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BackgroundWeb-based interventions to support people to manage long-term health conditions are available and effective but rarely used in clinical services. The aim of this study is to identify critical factors impacting on the implementation of an online supported self-management intervention for relatives of people with recent onset psychosis or bipolar disorder into routine clinical care and to use this information to inform an implementation plan to facilitate widespread use and inform wider implementation of digital health interventions.MethodsA multiple case study design within six early intervention in psychosis (EIP) services in England, will be used to test and refine theory-driven hypotheses about factors impacting on implementation of the Relatives' Education And Coping Toolkit (REACT). Qualitative data including behavioural observation, document analysis, and in-depth interviews collected in the first two EIP services (wave 1) and analysed using framework analysis, combined with quantitative data describing levels of use by staff and relatives and impact on relatives' distress and wellbeing, will be used to identify factors impacting on implementation. Consultation via stakeholder workshops with staff and relatives and co-facilitated by relatives in the research team will inform development of an implementation plan to address these factors, which will be evaluated and refined in the four subsequent EIP services in waves 2 and 3. Transferability of the implementation plan to non-participating services will be explored.DiscussionObservation of implementation in a real world clinical setting, across carefully sampled services, in real time provides a unique opportunity to understand factors impacting on implementation likely to be generalizable to other web-based interventions, as well as informing further development of implementation theories. However, there are inherent challenges in investigating implementation without influencing the process under observation. We outline our strategies to ensure our design is transparent, flexible, and responsive to the timescales and activities happening within each service whilst also meeting the aims of the project.Trial registrationISCTRN 16267685 (09/03/2016).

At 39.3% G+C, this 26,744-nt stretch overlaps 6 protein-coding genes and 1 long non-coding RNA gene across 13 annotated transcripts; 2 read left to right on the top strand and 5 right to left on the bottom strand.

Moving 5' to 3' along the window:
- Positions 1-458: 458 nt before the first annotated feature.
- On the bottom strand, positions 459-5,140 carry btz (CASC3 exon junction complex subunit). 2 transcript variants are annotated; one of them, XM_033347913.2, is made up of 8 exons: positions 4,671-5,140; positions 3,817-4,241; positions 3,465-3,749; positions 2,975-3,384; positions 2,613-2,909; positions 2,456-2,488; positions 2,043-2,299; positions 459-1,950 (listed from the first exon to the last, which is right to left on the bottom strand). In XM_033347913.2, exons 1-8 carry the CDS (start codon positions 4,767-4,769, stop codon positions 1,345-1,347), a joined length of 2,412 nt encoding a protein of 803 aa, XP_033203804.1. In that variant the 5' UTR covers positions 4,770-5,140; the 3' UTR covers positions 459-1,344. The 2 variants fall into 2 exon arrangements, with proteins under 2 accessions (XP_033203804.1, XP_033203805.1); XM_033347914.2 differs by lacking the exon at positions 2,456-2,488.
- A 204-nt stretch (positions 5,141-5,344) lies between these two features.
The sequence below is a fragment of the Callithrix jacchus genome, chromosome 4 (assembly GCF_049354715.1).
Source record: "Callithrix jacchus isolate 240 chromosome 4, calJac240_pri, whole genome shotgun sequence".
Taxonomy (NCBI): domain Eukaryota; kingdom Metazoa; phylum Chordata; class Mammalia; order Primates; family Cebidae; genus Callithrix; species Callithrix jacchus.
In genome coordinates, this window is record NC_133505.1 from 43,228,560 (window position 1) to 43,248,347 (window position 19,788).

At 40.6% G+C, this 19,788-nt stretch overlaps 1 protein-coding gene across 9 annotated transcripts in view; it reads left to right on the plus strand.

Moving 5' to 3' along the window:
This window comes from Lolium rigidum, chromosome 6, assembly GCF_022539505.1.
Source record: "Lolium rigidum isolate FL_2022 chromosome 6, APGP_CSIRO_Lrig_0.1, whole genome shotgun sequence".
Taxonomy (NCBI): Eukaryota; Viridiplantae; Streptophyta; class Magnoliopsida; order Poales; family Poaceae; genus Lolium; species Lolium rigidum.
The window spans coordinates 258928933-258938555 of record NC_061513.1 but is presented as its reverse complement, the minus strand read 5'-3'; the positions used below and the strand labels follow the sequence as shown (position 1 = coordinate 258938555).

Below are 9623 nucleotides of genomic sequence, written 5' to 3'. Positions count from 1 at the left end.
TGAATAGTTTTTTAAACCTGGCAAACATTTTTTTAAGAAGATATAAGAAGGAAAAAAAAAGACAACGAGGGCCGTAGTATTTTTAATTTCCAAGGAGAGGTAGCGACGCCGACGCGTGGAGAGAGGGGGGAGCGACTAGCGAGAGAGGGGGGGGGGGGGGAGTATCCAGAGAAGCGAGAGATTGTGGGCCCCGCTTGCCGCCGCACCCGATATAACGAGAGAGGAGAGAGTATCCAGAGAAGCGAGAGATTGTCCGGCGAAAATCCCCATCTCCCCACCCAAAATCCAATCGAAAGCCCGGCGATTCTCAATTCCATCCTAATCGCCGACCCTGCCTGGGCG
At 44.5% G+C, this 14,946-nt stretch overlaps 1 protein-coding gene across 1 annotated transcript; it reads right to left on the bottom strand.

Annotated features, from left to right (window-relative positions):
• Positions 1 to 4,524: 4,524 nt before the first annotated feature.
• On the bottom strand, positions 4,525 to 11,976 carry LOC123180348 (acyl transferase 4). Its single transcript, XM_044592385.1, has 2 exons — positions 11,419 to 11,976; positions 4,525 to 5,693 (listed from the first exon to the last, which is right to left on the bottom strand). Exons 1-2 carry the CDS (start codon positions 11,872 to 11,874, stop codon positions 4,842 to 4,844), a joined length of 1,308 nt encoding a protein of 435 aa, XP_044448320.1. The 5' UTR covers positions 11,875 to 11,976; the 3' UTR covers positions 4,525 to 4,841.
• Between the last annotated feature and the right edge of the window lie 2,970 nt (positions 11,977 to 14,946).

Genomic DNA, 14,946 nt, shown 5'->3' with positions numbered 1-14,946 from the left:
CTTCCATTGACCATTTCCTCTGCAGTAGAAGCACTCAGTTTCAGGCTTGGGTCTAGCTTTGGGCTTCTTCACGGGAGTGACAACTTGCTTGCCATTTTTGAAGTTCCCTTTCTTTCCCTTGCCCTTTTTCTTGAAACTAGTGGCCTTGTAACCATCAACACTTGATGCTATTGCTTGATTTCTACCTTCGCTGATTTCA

Original publication

DOI

10.1186/s13012-017-0687-4

Type

Journal article

Journal

Implementation science : is

Publication Date

28/12/2017

Volume

12

Addresses

Spectrum Centre for Mental Health Research, Division of Health Research, Faculty of Health and Medicine, Lancaster University, Bailrigg, Lancaster, LA1 4YW, UK. f.lobban@lancaster.ac.uk.

Keywords

Humans, Adaptation, Psychological, Stress, Psychological, Family, Bipolar Disorder, Psychotic Disorders, Health Education, Research Design, Internet, State Medicine, Patient Care Team, United Kingdom, Self-Management